5. No need to ‘accept’ the licence. Agreed under English law. The advice from the Dutch contributor to our loose-leaf work on biotech transactions was that it was necessary to state that an assignee of IP, or a distributor of products, accepted the IP or appointment, and similar principles are likely to apply to licences. Bearing in mind that many IP licences are international, it may be safer to include some words of acceptance.
  6. Grant a licence, not a ‘covenant not to sue’ or an ‘immunity from suit’. Agreed. For a discussion of covenants not to sue and their usage, see here.
  7. Explain exclusive, sole, etc. Ken makes some subtle points about US drafting practice (eg phrases such as “exclusive, even as to the licensor”) but in the end, his “after” version simply says “exclusive”. IP Draughts’ view is that sophisticated parties are likely to be clear on the meaning of exclusive, but sole and semi-exclusive should be defined. And that if the EU territory is being divided, it would be prudent to be clear on whether sale outside the territory is permitted, and to ensure that whatever is agreed is aligned with EU competition law.
  8. Perpetual, irrevocable. As Ken notes, these terms are not synonyms. A licence could be perpetual, subject to right of early termination. Irrevocable is probably okay as a term in a short licence (if that is what is intended) but ideally the licence would make clear that no form of early termination by the licensor (whether or not properly characterised as revocation) is allowed.
  9. Assignable. IP Draughts shares Ken’s reservations about using the word “assignable” or similar in the long list of adjectives that precede the word “licence”. Instead, address this issue more precisely in separate clauses dealing with assignment and (less commonly) change of control. You may also want to address the question of whether the licensor is permitted to assign the IP that is being licensed, and the consequences for the licence of doing so. Typically, the default position under national patent laws is that a licence registered with the patent office is binding on a future owner, but what is less clear is whether the contract under which the licence was originally granted has any continuing effect. These matters should be addressed explicitly in the licence agreement.
  10. Sublicensing. IP Draughts agrees that the licence should address whether sublicensing is permitted. This is typically a matter for national patent law and the “default” position (ie if not addressed in the contract) varies between jurisdictions. However, if sublicensing is to be permitted, it is usually subject to conditions, eg as to duration, consistency of terms, etc, and those terms should be stated. IP Draughts’ preference is state these things in a separate clause an omit the word “sublicensable” in the grant clause.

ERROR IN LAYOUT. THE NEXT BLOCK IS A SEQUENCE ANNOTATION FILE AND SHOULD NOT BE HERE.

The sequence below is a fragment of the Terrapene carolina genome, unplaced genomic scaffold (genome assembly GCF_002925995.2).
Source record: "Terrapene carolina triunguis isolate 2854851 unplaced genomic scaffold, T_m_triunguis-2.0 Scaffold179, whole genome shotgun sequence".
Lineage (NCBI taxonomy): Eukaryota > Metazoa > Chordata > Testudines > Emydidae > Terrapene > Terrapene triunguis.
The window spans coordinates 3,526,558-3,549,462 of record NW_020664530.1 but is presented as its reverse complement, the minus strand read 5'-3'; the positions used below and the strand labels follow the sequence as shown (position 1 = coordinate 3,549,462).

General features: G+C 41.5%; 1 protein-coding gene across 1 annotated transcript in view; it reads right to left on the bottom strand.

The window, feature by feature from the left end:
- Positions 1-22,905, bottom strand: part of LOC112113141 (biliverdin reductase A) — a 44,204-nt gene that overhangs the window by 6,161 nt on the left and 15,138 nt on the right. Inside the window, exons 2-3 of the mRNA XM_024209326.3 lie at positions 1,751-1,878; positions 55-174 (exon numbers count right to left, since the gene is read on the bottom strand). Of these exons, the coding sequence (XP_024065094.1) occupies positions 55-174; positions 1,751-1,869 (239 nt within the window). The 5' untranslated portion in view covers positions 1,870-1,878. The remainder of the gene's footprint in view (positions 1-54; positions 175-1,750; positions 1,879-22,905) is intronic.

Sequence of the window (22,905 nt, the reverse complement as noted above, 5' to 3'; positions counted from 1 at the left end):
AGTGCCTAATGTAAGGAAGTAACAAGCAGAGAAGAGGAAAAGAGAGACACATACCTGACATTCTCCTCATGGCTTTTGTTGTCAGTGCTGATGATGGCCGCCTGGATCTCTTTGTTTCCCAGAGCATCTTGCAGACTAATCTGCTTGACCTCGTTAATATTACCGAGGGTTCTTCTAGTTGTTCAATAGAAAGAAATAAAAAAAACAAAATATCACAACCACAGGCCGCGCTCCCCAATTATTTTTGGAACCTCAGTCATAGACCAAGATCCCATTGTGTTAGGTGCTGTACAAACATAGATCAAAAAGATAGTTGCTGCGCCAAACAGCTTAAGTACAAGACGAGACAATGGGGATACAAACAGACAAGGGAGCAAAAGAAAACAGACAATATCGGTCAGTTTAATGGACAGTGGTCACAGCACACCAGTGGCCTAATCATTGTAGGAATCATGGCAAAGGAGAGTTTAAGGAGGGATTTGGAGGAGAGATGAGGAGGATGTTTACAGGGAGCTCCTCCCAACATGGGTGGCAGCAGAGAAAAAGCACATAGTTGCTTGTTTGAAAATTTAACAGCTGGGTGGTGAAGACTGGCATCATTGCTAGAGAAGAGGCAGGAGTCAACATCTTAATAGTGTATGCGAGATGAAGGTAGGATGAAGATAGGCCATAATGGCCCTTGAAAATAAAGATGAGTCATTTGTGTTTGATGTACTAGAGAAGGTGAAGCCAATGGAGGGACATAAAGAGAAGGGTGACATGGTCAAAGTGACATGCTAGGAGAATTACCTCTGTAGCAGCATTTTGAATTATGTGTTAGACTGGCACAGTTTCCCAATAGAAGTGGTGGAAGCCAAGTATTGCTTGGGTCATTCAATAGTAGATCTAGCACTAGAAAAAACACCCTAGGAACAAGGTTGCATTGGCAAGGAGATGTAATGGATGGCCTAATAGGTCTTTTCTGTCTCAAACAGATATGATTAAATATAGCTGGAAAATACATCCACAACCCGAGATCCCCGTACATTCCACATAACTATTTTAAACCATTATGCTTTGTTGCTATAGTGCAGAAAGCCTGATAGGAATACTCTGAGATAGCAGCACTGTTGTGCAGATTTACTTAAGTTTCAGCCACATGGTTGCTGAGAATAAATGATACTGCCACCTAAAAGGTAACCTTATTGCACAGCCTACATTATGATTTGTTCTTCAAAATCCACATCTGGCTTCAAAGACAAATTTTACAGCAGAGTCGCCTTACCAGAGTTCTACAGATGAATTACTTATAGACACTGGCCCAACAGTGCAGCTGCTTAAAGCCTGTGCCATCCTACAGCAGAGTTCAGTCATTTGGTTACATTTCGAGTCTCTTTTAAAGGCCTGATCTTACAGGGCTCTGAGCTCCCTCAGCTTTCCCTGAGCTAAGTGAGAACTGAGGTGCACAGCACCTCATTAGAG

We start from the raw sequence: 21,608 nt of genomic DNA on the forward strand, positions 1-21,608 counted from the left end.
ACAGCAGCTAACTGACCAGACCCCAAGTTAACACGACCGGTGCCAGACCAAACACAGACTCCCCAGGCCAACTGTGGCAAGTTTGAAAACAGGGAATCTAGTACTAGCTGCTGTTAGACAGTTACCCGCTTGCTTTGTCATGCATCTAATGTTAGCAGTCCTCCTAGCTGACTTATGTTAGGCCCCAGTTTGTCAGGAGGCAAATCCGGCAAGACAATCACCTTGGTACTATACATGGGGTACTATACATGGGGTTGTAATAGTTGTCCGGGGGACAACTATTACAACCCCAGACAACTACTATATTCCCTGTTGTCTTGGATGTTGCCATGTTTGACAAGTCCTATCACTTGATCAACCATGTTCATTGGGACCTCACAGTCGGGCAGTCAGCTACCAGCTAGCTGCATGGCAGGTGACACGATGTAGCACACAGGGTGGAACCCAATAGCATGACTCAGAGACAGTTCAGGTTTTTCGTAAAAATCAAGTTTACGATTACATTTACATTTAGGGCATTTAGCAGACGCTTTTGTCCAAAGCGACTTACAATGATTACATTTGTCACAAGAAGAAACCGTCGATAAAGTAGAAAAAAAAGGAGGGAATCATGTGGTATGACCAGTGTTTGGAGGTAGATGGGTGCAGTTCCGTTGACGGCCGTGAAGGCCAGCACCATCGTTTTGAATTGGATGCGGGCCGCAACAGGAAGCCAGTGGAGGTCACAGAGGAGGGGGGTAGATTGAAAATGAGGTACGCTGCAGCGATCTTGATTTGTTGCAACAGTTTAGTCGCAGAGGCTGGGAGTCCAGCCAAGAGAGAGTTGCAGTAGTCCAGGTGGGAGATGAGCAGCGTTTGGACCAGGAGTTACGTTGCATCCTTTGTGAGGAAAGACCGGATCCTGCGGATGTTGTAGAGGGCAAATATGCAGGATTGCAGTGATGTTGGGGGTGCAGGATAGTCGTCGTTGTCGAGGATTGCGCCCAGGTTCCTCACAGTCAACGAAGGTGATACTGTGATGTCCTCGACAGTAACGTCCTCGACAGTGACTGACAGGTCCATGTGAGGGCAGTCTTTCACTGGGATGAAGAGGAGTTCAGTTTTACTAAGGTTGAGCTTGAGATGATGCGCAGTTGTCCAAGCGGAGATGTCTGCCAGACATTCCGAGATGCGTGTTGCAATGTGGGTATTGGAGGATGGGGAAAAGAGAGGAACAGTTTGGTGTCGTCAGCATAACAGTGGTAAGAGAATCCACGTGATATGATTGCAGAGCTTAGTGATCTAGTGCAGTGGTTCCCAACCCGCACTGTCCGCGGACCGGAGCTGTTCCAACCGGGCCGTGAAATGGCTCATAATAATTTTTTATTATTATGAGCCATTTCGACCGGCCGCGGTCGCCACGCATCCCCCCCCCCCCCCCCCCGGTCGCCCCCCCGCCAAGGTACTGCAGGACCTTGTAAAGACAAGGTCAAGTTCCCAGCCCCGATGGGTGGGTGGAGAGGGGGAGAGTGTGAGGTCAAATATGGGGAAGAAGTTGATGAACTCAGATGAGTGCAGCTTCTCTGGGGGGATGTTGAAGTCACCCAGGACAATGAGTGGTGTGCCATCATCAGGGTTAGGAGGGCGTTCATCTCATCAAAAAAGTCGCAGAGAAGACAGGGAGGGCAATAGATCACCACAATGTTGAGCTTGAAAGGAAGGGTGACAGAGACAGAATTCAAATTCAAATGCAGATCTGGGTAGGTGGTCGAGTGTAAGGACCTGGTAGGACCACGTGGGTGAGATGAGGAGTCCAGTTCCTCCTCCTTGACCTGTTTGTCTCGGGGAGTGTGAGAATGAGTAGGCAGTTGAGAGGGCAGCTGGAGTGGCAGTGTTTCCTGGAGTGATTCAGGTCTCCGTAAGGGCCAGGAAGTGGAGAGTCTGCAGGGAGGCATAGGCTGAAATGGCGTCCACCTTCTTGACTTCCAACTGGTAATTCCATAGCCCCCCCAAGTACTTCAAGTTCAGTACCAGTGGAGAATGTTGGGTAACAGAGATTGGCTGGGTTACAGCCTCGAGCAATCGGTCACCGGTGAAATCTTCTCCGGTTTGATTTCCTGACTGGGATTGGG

11. Worldwide. IP Draughts understands that, logically, it may be wrong to say a licence is worldwide if the IP is not registered in every country of the world, and of course one should be careful about giving warranties in unpatented territories. Nevertheless, licences are often expressed to be worldwide and usually this will not cause major problems of interpretation.
  12. Royalty-bearing or royalty-free; fully paid-up. IP Draughts can see a point in stating that no payments are to be due (if that is the case) and that a phrase such as “fully paid-up and royalty-free”, while rather jargon-ridden, may the simplest legal shorthand to express the point. He can see no point in stating that a licence is royalty-bearing in the long list of adjectives before the word “licence”. Just have a separate clause dealing with royalties.
  13. Limited licence. IP Draughts agrees that it is unnecessary to say that a licence is limited. The only concern that he identifies with this simple advice is that, particularly for US parties, the Universal Copyright Convention (to which most countries of the world are not parties, preferring the Berne Convention) has, or used to have, a concept of limited licences, which explains why copyright statements referred to limited licences as well as, or instead of, using the phrase “all rights reserved”. Although he is not a US lawyer, he understands that the provisions of this Convention may have been modified in recent years, making these references redundant. No doubt readers who are US lawyers can enlighten us!
  14. Licence to do what? IP Draughts agrees that the licence should state which otherwise-infringing acts the licensee is permitted to do, eg make, use and sell products. He was interested to see Ken’s explanation of why, in light of US law, licence agreements sometimes include a reference to “export”. IP Draughts has found this word problematic in past transactions and usually tries to avoid it.
  15. Subject to the terms of this Agreement. IP Draughts agrees that this expression is probably unnecessary in the grant clause, particularly if a separate termination clause makes clear that on any termination of the agreement, the licence automatically terminates. However, some lawyers clearly have a concern that the licence, once granted, may exist independently of the agreement under which it was granted, as a form of property right. For this reason, IP Draughts has tended to include this phrase, though he is now having second thoughts about its usefulness.



Filed under Intellectual Property, Legal practice, Licensing